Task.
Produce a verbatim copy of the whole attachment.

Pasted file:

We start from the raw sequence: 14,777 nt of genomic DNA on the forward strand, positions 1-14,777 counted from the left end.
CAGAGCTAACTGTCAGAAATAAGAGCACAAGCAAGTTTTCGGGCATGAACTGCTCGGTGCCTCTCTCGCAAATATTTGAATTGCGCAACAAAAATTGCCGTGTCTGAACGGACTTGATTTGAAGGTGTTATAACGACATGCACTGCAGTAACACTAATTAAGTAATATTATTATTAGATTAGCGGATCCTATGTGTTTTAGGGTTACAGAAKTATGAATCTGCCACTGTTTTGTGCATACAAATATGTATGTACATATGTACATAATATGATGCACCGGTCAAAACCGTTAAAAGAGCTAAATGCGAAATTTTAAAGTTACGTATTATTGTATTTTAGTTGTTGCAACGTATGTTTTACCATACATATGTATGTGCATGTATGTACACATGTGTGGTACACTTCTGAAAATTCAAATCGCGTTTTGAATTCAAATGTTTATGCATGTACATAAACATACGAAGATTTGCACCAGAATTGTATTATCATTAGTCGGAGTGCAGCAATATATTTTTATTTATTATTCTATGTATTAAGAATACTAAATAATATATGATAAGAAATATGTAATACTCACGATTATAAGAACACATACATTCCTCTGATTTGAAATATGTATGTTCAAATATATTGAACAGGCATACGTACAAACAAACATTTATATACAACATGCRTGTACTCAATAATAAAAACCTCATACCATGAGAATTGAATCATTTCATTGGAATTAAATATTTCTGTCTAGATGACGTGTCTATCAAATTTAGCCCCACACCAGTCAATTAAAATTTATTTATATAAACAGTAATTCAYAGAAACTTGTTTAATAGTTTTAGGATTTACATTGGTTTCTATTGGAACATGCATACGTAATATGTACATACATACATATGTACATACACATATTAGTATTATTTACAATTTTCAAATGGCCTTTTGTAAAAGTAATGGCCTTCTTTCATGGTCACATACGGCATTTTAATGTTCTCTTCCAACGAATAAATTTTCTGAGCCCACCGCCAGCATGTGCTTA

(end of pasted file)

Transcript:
We start from the raw sequence: 14,777 nt of genomic DNA on the forward strand, positions 1-14,777 counted from the left end.
CAGAGCTAACTGTCAGAAATAAGAGCACAAGCAAGTTTTCGGGCATGAACTGCTCGGTGCCTCTCTCGCAAATATTTGAATTGCGCAACAAAAATTGCCGTGTCTGAACGGACTTGATTTGAAGGTGTTATAACGACATGCACTGCAGTAACACTAATTAAGTAATATTATTATTAGATTAGCGGATCCTATGTGTTTTAGGGTTACAGAAKTATGAATCTGCCACTGTTTTGTGCATACAAATATGTATGTACATATGTACATAATATGATGCACCGGTCAAAACCGTTAAAAGAGCTAAATGCGAAATTTTAAAGTTACGTATTATTGTATTTTAGTTGTTGCAACGTATGTTTTACCATACATATGTATGTGCATGTATGTACACATGTGTGGTACACTTCTGAAAATTCAAATCGCGTTTTGAATTCAAATGTTTATGCATGTACATAAACATACGAAGATTTGCACCAGAATTGTATTATCATTAGTCGGAGTGCAGCAATATATTTTTATTTATTATTCTATGTATTAAGAATACTAAATAATATATGATAAGAAATATGTAATACTCACGATTATAAGAACACATACATTCCTCTGATTTGAAATATGTATGTTCAAATATATTGAACAGGCATACGTACAAACAAACATTTATATACAACATGCRTGTACTCAATAATAAAAACCTCATACCATGAGAATTGAATCATTTCATTGGAATTAAATATTTCTGTCTAGATGACGTGTCTATCAAATTTAGCCCCACACCAGTCAATTAAAATTTATTTATATAAACAGTAATTCAYAGAAACTTGTTTAATAGTTTTAGGATTTACATTGGTTTCTATTGGAACATGCATACGTAATATGTACATACATACATATGTACATACACATATTAGTATTATTTACAATTTTCAAATGGCCTTTTGTAAAAGTAATGGCCTTCTTTCATGGTCACATACGGCATTTTAATGTTCTCTTCCAACGAATAAATTTTCTGAGCCCACCGCCAGCATGTGCTTA